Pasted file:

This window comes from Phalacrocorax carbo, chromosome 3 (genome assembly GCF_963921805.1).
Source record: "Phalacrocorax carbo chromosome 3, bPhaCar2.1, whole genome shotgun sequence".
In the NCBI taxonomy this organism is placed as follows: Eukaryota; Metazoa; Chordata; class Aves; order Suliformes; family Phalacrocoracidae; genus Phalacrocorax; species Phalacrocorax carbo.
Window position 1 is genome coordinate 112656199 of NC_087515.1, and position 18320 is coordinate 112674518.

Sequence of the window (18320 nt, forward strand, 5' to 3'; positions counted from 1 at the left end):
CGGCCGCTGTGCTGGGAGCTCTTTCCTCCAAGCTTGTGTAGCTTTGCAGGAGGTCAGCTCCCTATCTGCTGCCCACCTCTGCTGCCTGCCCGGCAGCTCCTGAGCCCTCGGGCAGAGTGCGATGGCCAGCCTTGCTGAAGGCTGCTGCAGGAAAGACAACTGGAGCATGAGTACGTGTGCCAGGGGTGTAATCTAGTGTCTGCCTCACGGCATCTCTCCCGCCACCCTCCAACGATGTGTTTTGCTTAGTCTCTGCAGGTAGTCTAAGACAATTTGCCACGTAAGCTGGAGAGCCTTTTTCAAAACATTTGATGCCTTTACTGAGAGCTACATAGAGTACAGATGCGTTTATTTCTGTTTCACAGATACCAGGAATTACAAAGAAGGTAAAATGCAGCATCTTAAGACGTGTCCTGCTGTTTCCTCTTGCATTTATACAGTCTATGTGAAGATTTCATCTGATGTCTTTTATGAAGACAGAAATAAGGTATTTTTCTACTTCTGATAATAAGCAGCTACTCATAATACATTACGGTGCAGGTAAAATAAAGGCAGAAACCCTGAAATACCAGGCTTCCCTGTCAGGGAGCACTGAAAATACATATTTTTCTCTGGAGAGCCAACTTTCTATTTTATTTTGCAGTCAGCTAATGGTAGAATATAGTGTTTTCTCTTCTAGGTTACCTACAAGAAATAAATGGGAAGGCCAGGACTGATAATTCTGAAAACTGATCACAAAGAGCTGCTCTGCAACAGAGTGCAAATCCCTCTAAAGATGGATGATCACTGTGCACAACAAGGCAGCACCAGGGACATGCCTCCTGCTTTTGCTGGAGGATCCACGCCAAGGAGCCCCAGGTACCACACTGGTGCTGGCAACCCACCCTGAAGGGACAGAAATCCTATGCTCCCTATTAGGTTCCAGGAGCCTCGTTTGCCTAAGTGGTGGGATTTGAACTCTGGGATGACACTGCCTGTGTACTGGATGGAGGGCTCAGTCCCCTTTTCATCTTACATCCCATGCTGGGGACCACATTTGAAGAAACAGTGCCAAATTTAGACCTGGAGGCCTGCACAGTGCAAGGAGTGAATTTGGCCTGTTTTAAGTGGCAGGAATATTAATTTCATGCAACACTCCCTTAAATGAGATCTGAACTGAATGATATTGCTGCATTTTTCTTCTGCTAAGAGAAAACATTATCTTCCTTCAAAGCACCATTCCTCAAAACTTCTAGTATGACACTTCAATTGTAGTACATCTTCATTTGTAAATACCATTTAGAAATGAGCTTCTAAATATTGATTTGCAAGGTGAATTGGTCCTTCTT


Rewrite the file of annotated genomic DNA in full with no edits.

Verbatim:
This window comes from Phalacrocorax carbo, chromosome 3 (genome assembly GCF_963921805.1).
Source record: "Phalacrocorax carbo chromosome 3, bPhaCar2.1, whole genome shotgun sequence".
In the NCBI taxonomy this organism is placed as follows: Eukaryota; Metazoa; Chordata; class Aves; order Suliformes; family Phalacrocoracidae; genus Phalacrocorax; species Phalacrocorax carbo.
Window position 1 is genome coordinate 112656199 of NC_087515.1, and position 18320 is coordinate 112674518.

Sequence of the window (18320 nt, forward strand, 5' to 3'; positions counted from 1 at the left end):
CGGCCGCTGTGCTGGGAGCTCTTTCCTCCAAGCTTGTGTAGCTTTGCAGGAGGTCAGCTCCCTATCTGCTGCCCACCTCTGCTGCCTGCCCGGCAGCTCCTGAGCCCTCGGGCAGAGTGCGATGGCCAGCCTTGCTGAAGGCTGCTGCAGGAAAGACAACTGGAGCATGAGTACGTGTGCCAGGGGTGTAATCTAGTGTCTGCCTCACGGCATCTCTCCCGCCACCCTCCAACGATGTGTTTTGCTTAGTCTCTGCAGGTAGTCTAAGACAATTTGCCACGTAAGCTGGAGAGCCTTTTTCAAAACATTTGATGCCTTTACTGAGAGCTACATAGAGTACAGATGCGTTTATTTCTGTTTCACAGATACCAGGAATTACAAAGAAGGTAAAATGCAGCATCTTAAGACGTGTCCTGCTGTTTCCTCTTGCATTTATACAGTCTATGTGAAGATTTCATCTGATGTCTTTTATGAAGACAGAAATAAGGTATTTTTCTACTTCTGATAATAAGCAGCTACTCATAATACATTACGGTGCAGGTAAAATAAAGGCAGAAACCCTGAAATACCAGGCTTCCCTGTCAGGGAGCACTGAAAATACATATTTTTCTCTGGAGAGCCAACTTTCTATTTTATTTTGCAGTCAGCTAATGGTAGAATATAGTGTTTTCTCTTCTAGGTTACCTACAAGAAATAAATGGGAAGGCCAGGACTGATAATTCTGAAAACTGATCACAAAGAGCTGCTCTGCAACAGAGTGCAAATCCCTCTAAAGATGGATGATCACTGTGCACAACAAGGCAGCACCAGGGACATGCCTCCTGCTTTTGCTGGAGGATCCACGCCAAGGAGCCCCAGGTACCACACTGGTGCTGGCAACCCACCCTGAAGGGACAGAAATCCTATGCTCCCTATTAGGTTCCAGGAGCCTCGTTTGCCTAAGTGGTGGGATTTGAACTCTGGGATGACACTGCCTGTGTACTGGATGGAGGGCTCAGTCCCCTTTTCATCTTACATCCCATGCTGGGGACCACATTTGAAGAAACAGTGCCAAATTTAGACCTGGAGGCCTGCACAGTGCAAGGAGTGAATTTGGCCTGTTTTAAGTGGCAGGAATATTAATTTCATGCAACACTCCCTTAAATGAGATCTGAACTGAATGATATTGCTGCATTTTTCTTCTGCTAAGAGAAAACATTATCTTCCTTCAAAGCACCATTCCTCAAAACTTCTAGTATGACACTTCAATTGTAGTACATCTTCATTTGTAAATACCATTTAGAAATGAGCTTCTAAATATTGATTTGCAAGGTGAATTGGTCCTTCTT